A film that lives up to its title, “Downhill” is a chillier version of “Marriage Story” — if its participants were even more annoying and irredeemable. Set and filmed on the slopes of Alps, it’s the rough equivalent of being stuck in a ski lodge with a gaggle of unlikeable one-percenters.
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A film that lives up to its title, “Downhill” is a chillier version of “Marriage Story” — if its participants were even more annoying and irredeemable. Set and filmed in the Alps, it’s the rough equivalent of being stuck in a ski lodge with a gaggle of unlikeable one-percenters.
In this remake of the 2014 European dramedy “Force Majeure,” a family of four arrives for an Austrian holiday with clear passive aggressive fissures already formed. Pete Staunton (Will Ferrell), still mourning the death of his father eight months ago, pushes an adventurous, adult-oriented vacation onto his family in lieu of the nearby kid-friendly resort. He’s preoccupied with tackling the black slopes and texting his buddy who is also touring his way through Europe.
Pete’s wife Billie (Julia Louis-Dreyfus) senses her husband’s detachment, and she snipes and sabotages his every suggestion, whether it’s a group dinner or helio skiing. Pete is self-absorbed and Billie is hyperbolic, and those character traits are magnified when a flash, controlled avalanche envelopes the Stauntons, their teenage sons, and other resort goers dining on a patio. The danger passes, but not before Pete reflexively scurries to safety, leaving the rest of his family to brave the passing peril.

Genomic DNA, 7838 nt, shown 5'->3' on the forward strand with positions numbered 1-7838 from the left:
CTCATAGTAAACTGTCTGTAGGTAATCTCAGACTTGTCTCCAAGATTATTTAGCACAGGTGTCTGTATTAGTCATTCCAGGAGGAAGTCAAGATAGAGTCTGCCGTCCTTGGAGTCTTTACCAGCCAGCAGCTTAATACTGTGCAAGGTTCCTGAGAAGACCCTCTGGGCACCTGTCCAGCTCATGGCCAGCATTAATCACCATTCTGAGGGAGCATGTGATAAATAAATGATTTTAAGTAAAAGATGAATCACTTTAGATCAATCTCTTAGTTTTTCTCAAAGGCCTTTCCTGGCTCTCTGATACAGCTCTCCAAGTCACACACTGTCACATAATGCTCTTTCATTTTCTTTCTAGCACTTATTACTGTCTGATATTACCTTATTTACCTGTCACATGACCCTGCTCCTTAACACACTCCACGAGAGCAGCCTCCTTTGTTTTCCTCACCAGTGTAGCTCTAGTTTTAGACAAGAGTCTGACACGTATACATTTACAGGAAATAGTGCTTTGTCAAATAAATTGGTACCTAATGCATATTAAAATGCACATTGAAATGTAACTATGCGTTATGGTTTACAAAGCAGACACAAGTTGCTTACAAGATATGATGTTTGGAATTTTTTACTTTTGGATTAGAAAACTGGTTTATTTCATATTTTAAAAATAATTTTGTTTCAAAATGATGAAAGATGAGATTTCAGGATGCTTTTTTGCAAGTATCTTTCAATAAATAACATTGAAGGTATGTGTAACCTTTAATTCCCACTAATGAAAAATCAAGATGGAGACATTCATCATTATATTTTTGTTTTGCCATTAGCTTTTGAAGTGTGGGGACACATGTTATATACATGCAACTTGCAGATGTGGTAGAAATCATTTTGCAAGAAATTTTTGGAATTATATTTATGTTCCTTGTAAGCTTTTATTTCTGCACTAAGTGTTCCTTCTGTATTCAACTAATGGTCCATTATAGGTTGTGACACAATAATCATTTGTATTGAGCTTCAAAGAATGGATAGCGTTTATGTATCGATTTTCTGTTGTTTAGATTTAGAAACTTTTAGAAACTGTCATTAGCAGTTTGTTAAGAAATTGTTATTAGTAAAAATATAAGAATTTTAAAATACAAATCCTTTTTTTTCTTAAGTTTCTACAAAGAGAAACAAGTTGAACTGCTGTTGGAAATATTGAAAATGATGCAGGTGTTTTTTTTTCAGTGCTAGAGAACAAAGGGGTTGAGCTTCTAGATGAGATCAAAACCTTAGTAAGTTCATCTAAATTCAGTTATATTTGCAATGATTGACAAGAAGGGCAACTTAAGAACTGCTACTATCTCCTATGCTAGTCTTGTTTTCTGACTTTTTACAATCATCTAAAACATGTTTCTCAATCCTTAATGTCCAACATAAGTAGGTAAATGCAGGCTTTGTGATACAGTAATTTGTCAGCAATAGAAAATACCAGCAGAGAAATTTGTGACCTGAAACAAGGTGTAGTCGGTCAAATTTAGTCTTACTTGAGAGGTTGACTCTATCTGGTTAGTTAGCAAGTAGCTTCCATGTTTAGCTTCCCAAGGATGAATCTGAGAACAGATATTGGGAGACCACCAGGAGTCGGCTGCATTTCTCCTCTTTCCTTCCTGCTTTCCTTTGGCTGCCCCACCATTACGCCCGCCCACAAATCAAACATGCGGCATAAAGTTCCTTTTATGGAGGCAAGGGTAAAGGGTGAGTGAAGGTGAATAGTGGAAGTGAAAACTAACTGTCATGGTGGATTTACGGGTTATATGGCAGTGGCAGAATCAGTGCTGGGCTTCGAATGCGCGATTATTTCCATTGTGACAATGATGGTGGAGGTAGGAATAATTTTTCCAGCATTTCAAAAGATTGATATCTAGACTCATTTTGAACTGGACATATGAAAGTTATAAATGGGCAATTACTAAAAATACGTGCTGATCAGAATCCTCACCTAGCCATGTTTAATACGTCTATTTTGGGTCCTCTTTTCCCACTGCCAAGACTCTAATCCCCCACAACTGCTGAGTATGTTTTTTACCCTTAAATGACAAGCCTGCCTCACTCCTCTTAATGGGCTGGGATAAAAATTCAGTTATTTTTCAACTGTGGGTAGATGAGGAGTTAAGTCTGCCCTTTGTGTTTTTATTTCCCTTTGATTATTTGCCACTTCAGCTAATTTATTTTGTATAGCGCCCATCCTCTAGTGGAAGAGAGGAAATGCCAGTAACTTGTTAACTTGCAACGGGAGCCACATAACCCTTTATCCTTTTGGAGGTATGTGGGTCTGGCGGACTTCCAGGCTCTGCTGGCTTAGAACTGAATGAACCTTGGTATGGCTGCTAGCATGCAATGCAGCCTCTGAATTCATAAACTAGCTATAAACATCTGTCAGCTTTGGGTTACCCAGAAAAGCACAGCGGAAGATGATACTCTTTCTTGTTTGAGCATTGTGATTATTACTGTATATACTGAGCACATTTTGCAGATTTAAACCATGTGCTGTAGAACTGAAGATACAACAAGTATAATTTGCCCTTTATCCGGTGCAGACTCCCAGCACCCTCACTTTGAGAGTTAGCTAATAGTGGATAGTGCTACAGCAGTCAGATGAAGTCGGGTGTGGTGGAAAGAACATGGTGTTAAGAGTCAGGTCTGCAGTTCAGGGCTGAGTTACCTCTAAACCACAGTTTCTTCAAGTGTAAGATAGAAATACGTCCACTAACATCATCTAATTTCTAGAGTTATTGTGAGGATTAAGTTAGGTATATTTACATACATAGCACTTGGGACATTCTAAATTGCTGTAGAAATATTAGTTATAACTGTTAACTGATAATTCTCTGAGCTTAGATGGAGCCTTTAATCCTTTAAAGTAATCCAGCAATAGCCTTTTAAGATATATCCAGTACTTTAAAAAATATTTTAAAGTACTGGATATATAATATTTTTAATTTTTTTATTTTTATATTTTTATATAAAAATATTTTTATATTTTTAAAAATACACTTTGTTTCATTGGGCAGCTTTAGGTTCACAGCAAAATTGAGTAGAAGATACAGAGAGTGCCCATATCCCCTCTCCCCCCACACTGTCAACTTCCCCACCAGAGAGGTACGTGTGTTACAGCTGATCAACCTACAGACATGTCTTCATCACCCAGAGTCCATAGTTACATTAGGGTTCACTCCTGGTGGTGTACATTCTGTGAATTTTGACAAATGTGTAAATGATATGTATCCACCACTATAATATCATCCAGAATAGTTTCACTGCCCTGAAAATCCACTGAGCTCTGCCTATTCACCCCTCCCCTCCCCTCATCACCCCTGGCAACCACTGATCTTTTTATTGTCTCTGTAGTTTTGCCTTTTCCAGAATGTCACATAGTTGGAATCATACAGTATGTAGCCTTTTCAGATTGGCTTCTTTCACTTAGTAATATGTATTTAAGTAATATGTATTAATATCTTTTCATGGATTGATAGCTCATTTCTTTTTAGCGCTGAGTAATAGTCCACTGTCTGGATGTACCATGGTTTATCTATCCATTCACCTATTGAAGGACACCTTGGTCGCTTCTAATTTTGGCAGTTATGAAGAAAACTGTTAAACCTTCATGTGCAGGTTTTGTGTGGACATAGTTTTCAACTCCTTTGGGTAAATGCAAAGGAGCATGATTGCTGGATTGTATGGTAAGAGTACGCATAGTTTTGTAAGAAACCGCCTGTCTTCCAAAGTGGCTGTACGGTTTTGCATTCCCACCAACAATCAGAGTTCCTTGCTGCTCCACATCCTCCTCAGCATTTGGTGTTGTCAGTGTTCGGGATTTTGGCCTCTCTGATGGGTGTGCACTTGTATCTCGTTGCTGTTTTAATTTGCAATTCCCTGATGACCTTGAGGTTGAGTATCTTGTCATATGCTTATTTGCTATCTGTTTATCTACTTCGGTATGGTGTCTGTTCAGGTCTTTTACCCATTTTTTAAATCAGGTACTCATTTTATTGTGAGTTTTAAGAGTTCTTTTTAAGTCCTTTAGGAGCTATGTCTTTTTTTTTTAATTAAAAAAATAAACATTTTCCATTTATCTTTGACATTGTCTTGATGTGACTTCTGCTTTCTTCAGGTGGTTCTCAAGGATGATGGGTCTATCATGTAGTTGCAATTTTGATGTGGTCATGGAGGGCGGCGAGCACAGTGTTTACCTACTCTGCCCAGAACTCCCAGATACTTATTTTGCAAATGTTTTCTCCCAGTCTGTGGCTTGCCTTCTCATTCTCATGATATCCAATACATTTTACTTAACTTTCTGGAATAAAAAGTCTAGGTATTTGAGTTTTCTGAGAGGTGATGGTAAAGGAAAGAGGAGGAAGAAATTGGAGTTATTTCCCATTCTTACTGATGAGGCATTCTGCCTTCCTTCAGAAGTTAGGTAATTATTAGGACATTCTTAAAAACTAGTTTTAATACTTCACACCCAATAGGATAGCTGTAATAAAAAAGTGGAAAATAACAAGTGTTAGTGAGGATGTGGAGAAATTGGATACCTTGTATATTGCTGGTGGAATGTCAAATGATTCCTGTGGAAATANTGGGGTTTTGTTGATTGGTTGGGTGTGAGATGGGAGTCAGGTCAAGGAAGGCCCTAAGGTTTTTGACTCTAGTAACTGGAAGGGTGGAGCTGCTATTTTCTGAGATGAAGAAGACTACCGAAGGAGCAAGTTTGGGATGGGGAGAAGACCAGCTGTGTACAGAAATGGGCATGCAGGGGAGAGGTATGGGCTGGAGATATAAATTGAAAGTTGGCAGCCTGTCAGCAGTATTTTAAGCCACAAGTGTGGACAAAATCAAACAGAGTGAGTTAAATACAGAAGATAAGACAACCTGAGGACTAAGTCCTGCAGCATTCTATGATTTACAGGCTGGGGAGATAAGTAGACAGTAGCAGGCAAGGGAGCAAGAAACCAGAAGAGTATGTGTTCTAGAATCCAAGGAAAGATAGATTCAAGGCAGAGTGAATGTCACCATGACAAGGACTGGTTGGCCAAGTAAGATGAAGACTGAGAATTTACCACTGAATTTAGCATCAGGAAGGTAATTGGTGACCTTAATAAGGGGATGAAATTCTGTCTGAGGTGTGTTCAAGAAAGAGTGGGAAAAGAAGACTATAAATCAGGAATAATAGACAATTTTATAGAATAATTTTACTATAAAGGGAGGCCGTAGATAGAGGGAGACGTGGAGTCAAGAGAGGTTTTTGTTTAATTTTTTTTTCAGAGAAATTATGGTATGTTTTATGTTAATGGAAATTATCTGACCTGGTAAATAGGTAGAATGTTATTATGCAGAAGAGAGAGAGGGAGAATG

The moment crystallizes Pete’s vanity and Billie’s antipathy. It also exposes Pete to the derision of his sons, an erosion Billie furthers in order to castigate Pete in front of their amorous acquaintances, Zach (Zach Woods) and Rosie (Zoë Chao). The rest of the frigid vacation comprises a bitter Billie harping on Pete’s callous act, a misstep Pete frustratingly refuses to acknowledge.
Writers-director Nat Faxon and Jim Rash flirt with some intriguing issues, from confronting mortality to the compromises couples make for the sake of their children. And when the screenplay affords a few flickers of levity, both Ferrell and Louis-Dreyfus seize them like the seasoned comedians they are.
But most of “Downhill” is a slide into the overwrought, mundane angst of wealthy jetsetters, even the kids who mutate from duly traumatized to plain petulant. We don’t really care if this couple’s frostiness thaws or not. We just want to put this film on ice.